Decorating With Glass


In remodeling or redecorating, no matter the budget, we all like a little something that says, “This is MY home.” Decorative glass may be just the way to achieve that custom touch. This article gives an overview of practical and beautiful possibilities to help put your signature on your home—from the outside in.

From the curb, your home makes its first statement of “Welcome,” as well as affecting curb-appeal and value. Landscaping as part of a home improvement project is important, and you might want to contemplate a little something different than the usual shrubs, lawn, and mulch. A short trip to and their “GlassScape” gallery is an excursion into a realm of landscape design where the possibilities are endless. With recycled glass ‘mulch’ you can create special features—from the sublimely understated to a more exuberant proclamation.
As you walk up the path, the front door speaks yet another dimension of your home’s personality. No matter the size of your door(s), Vee Osvalds of Osvalds Stained Glass can create the dramatic or subtle, traditional or contemporary, tried-and-true or personally-designed entrance you want. For 30 years Osvalds has worked in this artistic medium and has done countless projects in new and restorative work. He delights in walking through your project with you—whether the front door, stained or leaded glass windows, a special panel, glass sculpture, or artwork. 
Adding decorative glass panels to a door that has glass provides even more insulation, but leaded and stained glass panels can also be cut into solid doors to let light in and to create privacy. At Osvalds’ studio you’ll see many glass options (wavy, antique, etched, water glass, etc.). He also has created projects using Dalle-de-verre glass, which is much thicker than standard glass. With richer and deeper colors, displayed in strong and direct sunlight, it allows the facets in the glass to sparkle.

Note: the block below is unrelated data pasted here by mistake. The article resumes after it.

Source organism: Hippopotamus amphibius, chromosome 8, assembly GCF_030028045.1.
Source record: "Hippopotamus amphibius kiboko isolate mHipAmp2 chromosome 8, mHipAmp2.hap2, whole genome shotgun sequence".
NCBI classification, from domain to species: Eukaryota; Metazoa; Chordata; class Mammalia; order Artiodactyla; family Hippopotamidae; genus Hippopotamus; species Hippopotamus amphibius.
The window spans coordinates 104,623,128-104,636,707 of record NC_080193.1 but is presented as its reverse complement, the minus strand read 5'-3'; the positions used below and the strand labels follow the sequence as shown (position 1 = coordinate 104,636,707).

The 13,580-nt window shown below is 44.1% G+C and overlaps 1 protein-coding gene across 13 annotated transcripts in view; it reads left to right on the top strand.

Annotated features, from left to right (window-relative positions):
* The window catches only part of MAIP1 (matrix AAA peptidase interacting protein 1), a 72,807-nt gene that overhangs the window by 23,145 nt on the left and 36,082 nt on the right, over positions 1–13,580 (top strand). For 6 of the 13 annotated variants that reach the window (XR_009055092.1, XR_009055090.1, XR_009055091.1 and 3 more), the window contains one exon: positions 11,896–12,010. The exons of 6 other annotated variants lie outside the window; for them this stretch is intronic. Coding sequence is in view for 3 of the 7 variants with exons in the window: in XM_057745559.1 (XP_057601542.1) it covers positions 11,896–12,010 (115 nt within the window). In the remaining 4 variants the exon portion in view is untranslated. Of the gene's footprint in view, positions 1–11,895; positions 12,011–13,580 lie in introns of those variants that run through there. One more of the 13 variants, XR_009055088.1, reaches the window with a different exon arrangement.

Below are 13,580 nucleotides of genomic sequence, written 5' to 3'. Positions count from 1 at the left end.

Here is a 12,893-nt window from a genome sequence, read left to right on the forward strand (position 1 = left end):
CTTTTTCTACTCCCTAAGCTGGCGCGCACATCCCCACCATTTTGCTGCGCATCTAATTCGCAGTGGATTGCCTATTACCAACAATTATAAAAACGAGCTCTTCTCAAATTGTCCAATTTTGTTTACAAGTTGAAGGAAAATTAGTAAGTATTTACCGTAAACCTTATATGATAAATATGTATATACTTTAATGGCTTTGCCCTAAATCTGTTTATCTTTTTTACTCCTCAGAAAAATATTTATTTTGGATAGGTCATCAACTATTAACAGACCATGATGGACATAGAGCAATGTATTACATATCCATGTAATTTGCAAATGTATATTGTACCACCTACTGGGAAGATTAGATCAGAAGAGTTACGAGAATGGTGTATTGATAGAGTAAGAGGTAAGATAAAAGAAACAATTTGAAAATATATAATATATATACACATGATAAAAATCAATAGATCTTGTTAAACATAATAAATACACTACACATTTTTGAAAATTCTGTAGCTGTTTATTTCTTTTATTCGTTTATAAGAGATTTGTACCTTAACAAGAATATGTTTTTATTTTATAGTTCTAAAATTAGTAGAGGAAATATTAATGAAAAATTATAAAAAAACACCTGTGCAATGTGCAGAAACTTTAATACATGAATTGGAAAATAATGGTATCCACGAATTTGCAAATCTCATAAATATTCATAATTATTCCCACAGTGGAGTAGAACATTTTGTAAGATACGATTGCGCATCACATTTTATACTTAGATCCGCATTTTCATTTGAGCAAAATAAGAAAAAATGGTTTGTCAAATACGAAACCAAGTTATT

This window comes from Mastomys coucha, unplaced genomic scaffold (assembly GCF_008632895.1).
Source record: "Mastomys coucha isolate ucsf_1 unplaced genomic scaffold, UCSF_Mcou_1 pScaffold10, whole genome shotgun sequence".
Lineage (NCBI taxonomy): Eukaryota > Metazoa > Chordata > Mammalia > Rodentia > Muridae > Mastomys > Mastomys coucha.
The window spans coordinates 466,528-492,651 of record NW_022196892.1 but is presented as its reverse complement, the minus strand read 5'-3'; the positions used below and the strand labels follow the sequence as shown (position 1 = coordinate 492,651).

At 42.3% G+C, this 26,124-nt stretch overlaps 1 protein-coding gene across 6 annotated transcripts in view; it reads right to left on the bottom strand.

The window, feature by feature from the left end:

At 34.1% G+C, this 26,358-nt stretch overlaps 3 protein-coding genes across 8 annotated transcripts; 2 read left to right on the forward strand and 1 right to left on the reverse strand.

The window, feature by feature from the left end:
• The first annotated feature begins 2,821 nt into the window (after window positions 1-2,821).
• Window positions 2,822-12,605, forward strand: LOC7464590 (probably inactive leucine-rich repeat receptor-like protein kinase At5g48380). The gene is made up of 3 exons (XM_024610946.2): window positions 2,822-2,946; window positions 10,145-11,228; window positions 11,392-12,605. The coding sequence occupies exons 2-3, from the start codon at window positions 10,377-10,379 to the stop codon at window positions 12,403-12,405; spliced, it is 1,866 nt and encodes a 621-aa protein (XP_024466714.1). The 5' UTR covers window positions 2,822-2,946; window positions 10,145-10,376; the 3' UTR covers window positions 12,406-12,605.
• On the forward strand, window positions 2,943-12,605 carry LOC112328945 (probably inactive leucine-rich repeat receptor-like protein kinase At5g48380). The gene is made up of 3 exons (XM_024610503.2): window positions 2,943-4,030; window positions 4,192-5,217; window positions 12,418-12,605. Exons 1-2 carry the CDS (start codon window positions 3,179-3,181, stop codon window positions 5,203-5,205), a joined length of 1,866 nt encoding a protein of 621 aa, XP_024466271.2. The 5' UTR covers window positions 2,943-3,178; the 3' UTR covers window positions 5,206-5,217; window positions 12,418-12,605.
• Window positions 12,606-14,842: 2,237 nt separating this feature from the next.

Even in this economic and building downturn, Osvalds notes that many people still opt to customize with glass in their homes: entrances, dividing walls, shower enclosures, back splashes, skylights, and, of course, windows and doors, but he does not recommend it for flooring or stair treads. It’s a special treat to visit his studio in the McGuffey Art Center (please call first—434-293-9547), and his website is an excellent introduction.
Possibilities for enjoying the beauty of glass continue once inside your home. For many years, frameless glass shower doors have been a cost-effective way to add a high-end look. But when you speak with John Pleasants of Glass Innovations (540-765-2955; 434-878-0025) you will immediately become aware of the exciting range that glass can provide throughout your home. A quick visit to ( shows the varied array of uses for every room in the house. Importantly, they have always used a clear polymer sealer applied to every shower as part of standard, high quality installation–preventing damage caused by hard water and making cleaning much easier.
With 16 years in the business and a degree in Fine Arts, Pleasants is highly adept at implementing custom designs and notes that, “…our focus is on shower enclosures, sandblast imagery and design, color coated glass for back splashes, shower walls, and even some countertops on bath vanities and bar areas.” For these applications, in addition to color, clients have a choice of ‘positive’ or ‘negative’ blasting. Pleasants tells us that positive blasting is the most typical method, in which the design (positive) is blasted, while what is not the design itself (negative) is left clear. Negative blasting blasts everything that is not the design (negative space), leaving the design itself (positive space) clear. 
With a portfolio brimming with examples of fine work, Pleasants says, “I also put ‘stock designs’ on the website—to spark the imagination of customers and to show lower cost options of designs that have already been created.” As homeowners considering custom touches to cost-effective remodeling, a call to John Pleasants of Glass Innovations is on the must-do list.
About nine years ago, several types of glass countertops for kitchens (some recycled glass) became an instant hit for persons who wanted a unique, high-end look. However, John Cogswell of Cogswell Stone ( agrees with others that this ‘hit’ might have partially capitalized on the ‘recycled’ label. While natural ‘green’ stone has continued to hold its value as practical and beautiful, along with some engineered stones, the use of glass has declined—especially for kitchen countertops. However, Cogswell Stone has installed some of these products, specifically “Ice Glass,” a terrazzo-like combination of recycled glass and cement, and Enviro Glass, which is a glass and resin mixture. Cogswell tell us, “We’ve done Enviro Glass countertops that are translucent and can be backlit. It makes a beautiful vanity application.” He suggests that 
homeowners visit their website and give him a call to discuss options (434-213-9547). 
Francesca Toscani (Interior Editions) specializes in reworking and remodeling difficult kitchen, bath and other interior spaces to unlock their potential.; 434.823.1817.